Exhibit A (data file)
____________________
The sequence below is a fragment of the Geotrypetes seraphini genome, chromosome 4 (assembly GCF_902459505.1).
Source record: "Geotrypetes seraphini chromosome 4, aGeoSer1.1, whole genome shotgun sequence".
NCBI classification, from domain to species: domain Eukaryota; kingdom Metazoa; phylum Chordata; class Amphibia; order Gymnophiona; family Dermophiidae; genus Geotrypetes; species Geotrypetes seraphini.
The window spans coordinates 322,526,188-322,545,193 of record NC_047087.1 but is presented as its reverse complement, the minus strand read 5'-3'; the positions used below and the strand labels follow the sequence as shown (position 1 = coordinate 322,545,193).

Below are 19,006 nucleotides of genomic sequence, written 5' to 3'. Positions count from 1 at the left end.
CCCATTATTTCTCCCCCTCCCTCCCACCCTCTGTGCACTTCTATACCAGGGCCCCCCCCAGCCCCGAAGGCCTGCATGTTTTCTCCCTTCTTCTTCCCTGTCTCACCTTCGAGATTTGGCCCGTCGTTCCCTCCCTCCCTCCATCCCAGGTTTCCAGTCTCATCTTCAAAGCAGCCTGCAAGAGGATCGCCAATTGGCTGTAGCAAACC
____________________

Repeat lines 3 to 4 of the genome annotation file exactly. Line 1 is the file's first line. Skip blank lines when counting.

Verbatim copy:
NCBI classification, from domain to species: domain Eukaryota; kingdom Metazoa; phylum Chordata; class Amphibia; order Gymnophiona; family Dermophiidae; genus Geotrypetes; species Geotrypetes seraphini.
The window spans coordinates 322,526,188-322,545,193 of record NC_047087.1 but is presented as its reverse complement, the minus strand read 5'-3'; the positions used below and the strand labels follow the sequence as shown (position 1 = coordinate 322,545,193).